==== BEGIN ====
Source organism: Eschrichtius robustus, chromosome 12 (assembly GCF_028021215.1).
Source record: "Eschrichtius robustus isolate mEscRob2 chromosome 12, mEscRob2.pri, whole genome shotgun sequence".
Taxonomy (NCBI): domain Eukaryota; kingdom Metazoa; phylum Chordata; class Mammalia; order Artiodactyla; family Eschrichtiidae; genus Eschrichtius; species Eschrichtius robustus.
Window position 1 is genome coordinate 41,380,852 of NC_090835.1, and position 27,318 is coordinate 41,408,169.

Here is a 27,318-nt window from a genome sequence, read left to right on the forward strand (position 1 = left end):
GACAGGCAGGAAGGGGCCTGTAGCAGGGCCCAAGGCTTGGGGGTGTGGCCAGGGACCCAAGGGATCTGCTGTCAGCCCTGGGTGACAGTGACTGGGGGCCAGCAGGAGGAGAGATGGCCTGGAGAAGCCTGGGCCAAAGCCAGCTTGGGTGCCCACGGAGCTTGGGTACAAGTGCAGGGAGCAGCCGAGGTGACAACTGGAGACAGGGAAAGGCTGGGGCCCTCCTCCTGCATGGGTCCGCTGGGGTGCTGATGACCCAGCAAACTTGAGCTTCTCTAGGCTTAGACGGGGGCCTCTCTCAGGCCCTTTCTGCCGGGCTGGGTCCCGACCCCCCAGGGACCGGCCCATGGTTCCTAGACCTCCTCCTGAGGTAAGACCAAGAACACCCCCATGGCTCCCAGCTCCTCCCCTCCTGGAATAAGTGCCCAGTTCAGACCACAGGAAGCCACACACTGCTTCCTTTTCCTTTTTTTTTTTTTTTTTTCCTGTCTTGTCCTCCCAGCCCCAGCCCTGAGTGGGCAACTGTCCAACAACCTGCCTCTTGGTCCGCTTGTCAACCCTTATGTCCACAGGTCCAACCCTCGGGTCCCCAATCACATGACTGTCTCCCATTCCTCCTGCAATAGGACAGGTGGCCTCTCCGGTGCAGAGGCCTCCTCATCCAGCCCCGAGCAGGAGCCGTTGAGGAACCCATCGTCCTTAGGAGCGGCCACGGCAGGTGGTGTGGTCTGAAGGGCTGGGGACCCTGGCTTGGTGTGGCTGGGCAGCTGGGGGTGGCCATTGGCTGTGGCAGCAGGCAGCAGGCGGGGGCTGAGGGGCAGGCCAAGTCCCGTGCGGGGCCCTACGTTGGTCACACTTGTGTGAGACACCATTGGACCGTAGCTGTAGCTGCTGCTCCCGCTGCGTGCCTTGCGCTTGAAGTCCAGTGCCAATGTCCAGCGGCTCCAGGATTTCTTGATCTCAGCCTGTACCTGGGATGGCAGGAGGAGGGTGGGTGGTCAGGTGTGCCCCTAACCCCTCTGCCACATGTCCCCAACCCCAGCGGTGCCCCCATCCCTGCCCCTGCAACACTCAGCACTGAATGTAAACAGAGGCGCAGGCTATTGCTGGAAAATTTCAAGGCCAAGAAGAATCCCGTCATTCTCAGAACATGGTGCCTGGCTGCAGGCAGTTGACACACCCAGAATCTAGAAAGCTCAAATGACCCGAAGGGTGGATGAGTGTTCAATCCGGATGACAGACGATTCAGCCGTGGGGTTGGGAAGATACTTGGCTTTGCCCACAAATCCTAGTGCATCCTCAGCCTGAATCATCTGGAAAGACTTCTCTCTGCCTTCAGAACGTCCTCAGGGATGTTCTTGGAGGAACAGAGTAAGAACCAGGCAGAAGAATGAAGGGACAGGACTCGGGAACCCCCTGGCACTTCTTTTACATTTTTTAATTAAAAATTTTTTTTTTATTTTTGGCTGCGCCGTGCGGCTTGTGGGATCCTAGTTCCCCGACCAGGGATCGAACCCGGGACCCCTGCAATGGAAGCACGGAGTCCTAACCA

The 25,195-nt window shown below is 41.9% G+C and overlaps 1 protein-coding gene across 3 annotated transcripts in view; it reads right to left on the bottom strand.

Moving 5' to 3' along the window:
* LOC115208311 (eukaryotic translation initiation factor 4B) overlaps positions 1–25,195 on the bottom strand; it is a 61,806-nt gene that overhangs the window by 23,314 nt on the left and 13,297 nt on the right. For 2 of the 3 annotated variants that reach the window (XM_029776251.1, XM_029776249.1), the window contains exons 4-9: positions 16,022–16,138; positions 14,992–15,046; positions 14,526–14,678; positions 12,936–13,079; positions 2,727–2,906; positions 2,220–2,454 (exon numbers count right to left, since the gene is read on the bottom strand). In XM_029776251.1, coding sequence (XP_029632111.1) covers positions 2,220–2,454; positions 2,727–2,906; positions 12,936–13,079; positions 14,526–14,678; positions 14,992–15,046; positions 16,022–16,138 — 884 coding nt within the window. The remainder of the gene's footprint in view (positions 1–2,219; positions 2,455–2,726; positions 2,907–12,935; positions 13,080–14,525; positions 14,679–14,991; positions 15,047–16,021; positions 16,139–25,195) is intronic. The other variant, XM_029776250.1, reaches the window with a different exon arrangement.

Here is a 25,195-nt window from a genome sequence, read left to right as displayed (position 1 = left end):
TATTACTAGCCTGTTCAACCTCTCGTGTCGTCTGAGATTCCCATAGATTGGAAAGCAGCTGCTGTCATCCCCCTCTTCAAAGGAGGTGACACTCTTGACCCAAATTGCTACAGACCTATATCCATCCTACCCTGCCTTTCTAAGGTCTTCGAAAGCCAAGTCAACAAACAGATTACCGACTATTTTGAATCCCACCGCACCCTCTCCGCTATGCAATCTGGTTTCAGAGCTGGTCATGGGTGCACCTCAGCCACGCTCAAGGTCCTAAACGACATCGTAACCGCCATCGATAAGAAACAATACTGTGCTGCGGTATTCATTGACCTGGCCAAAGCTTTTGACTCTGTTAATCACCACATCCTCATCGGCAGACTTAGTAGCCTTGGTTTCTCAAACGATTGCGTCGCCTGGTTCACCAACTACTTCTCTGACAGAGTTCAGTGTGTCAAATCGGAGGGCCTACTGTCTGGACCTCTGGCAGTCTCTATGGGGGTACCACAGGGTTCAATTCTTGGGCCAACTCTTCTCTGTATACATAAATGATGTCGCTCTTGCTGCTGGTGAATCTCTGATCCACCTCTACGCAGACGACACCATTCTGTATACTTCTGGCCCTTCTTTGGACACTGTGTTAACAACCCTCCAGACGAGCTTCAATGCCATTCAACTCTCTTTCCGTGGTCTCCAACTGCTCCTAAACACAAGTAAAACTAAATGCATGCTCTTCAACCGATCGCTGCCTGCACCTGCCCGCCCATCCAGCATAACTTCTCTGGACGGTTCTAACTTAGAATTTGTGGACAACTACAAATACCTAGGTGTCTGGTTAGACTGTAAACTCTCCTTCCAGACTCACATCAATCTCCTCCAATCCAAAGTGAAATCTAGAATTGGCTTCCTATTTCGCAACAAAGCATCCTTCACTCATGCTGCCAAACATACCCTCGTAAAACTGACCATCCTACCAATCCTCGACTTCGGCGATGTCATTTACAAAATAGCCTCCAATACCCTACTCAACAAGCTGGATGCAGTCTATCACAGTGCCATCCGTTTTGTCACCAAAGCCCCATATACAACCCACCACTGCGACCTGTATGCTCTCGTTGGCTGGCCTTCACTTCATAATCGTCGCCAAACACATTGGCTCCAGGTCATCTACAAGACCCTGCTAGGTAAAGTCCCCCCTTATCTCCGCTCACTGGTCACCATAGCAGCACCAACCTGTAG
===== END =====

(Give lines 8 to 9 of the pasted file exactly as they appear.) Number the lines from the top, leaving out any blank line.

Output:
Moving 5' to 3' along the window:
* LOC115208311 (eukaryotic translation initiation factor 4B) overlaps positions 1–25,195 on the bottom strand; it is a 61,806-nt gene that overhangs the window by 23,314 nt on the left and 13,297 nt on the right. For 2 of the 3 annotated variants that reach the window (XM_029776251.1, XM_029776249.1), the window contains exons 4-9: positions 16,022–16,138; positions 14,992–15,046; positions 14,526–14,678; positions 12,936–13,079; positions 2,727–2,906; positions 2,220–2,454 (exon numbers count right to left, since the gene is read on the bottom strand). In XM_029776251.1, coding sequence (XP_029632111.1) covers positions 2,220–2,454; positions 2,727–2,906; positions 12,936–13,079; positions 14,526–14,678; positions 14,992–15,046; positions 16,022–16,138 — 884 coding nt within the window. The remainder of the gene's footprint in view (positions 1–2,219; positions 2,455–2,726; positions 2,907–12,935; positions 13,080–14,525; positions 14,679–14,991; positions 15,047–16,021; positions 16,139–25,195) is intronic. The other variant, XM_029776250.1, reaches the window with a different exon arrangement.